Those sort of comments tick Lewis off. She is not some kind of hero, she says, just a mother who drew an unexpectedly complicated hand. And, as she writes in a guest post today, sometimes she gets more than cranky about it.
Read more here: A Hero or Just a Parent? – NYTimes.com.
Three months ago, my niece Polly was born. In the short time since, she’s already undergone one extensive surgery to repair two holes in heart. And we’ve now learned that she has one additional opening on her heart that may or may not close without further surgery.
Like one out of every 800 babies born in the U.S., Polly has Down syndrome. But despite the fact that DS is a top genetic issue, perhaps the top genetic issue in the country, funding for it has been consistently reduced. This year, the National Institutes of Health expects to spend just $19 million on Down syndrome research — less than 0.01 percent of its research budget, and less money than it plans to spend studying attention deficit disorder ($73 million), youth violence ($114 million), smallpox ($96 million) and more than 170 other subjects.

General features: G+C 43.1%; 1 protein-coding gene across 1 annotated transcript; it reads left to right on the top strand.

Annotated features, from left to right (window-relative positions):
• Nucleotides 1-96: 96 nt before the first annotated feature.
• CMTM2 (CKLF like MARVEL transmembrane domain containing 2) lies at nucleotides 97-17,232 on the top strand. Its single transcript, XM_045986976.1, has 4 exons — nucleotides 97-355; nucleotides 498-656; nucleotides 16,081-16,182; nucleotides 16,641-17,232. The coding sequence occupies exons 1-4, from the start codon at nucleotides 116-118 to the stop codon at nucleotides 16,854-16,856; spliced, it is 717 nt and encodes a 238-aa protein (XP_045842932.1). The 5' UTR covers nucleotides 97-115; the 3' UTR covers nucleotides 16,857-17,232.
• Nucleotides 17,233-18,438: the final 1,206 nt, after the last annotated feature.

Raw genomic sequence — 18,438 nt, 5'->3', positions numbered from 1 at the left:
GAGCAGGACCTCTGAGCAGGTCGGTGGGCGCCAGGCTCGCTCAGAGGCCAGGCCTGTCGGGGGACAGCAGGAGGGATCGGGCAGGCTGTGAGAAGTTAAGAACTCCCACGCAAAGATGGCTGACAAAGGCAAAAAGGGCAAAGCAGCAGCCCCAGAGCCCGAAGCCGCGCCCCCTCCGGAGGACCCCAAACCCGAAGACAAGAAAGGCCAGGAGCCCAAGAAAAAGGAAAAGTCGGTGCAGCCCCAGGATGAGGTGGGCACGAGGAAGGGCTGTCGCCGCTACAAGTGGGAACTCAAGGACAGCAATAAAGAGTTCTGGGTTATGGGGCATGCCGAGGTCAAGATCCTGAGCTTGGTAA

We have the power to change this.
Read more here: Kathy Ireland: The Tragic Shortfall in Down Syndrome Research.
AT 1.21am on May 7, 2004, Sofia burst into our world. A few years later, my elder daughter Gabriella asked me: “Was Sofia born with Down syndrome because you had a cracked egg?”
I immediately thought of the tarot card the Ace of Wands in the Mother Peace deck. An egg cracks open and the sun is born. From the centre of the fire a baby leaps with joy, expressing hope for the future. I thought to myself: “Yes, this is how Sofia entered into the world, with love and in strength, the whole family full of hope, looking towards a future with infinite possibilities.”
It was the labour I had always longed for, completely natural with no medical intervention, just a family with its midwives, giving birth in a homely environment. When you are lucky enough for this to occur it is a great blessing and an incredibly empowering experience.